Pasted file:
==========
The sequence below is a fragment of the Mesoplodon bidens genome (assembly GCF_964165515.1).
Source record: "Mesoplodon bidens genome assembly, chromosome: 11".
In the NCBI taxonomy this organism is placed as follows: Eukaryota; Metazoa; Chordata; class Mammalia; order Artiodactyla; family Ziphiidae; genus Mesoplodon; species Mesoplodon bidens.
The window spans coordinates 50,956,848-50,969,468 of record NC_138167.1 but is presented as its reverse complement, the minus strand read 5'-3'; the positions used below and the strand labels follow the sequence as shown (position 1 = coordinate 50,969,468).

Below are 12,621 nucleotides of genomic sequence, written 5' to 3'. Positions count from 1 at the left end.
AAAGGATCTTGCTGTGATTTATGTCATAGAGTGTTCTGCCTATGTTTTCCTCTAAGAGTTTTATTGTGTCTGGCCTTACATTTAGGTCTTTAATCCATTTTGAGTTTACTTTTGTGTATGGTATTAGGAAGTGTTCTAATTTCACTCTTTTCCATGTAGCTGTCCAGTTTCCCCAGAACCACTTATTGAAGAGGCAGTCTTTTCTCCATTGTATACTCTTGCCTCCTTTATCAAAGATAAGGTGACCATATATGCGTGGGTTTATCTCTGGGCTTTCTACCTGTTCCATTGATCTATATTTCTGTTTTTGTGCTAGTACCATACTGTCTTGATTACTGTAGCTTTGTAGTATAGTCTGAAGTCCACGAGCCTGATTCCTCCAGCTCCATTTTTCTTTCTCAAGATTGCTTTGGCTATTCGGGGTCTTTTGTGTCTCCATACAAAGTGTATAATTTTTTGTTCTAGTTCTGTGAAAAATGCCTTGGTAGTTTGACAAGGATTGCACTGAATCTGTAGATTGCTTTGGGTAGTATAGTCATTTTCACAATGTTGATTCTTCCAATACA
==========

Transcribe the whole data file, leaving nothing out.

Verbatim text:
The sequence below is a fragment of the Mesoplodon bidens genome (assembly GCF_964165515.1).
Source record: "Mesoplodon bidens genome assembly, chromosome: 11".
In the NCBI taxonomy this organism is placed as follows: Eukaryota; Metazoa; Chordata; class Mammalia; order Artiodactyla; family Ziphiidae; genus Mesoplodon; species Mesoplodon bidens.
The window spans coordinates 50,956,848-50,969,468 of record NC_138167.1 but is presented as its reverse complement, the minus strand read 5'-3'; the positions used below and the strand labels follow the sequence as shown (position 1 = coordinate 50,969,468).

Below are 12,621 nucleotides of genomic sequence, written 5' to 3'. Positions count from 1 at the left end.
AAAGGATCTTGCTGTGATTTATGTCATAGAGTGTTCTGCCTATGTTTTCCTCTAAGAGTTTTATTGTGTCTGGCCTTACATTTAGGTCTTTAATCCATTTTGAGTTTACTTTTGTGTATGGTATTAGGAAGTGTTCTAATTTCACTCTTTTCCATGTAGCTGTCCAGTTTCCCCAGAACCACTTATTGAAGAGGCAGTCTTTTCTCCATTGTATACTCTTGCCTCCTTTATCAAAGATAAGGTGACCATATATGCGTGGGTTTATCTCTGGGCTTTCTACCTGTTCCATTGATCTATATTTCTGTTTTTGTGCTAGTACCATACTGTCTTGATTACTGTAGCTTTGTAGTATAGTCTGAAGTCCACGAGCCTGATTCCTCCAGCTCCATTTTTCTTTCTCAAGATTGCTTTGGCTATTCGGGGTCTTTTGTGTCTCCATACAAAGTGTATAATTTTTTGTTCTAGTTCTGTGAAAAATGCCTTGGTAGTTTGACAAGGATTGCACTGAATCTGTAGATTGCTTTGGGTAGTATAGTCATTTTCACAATGTTGATTCTTCCAATACA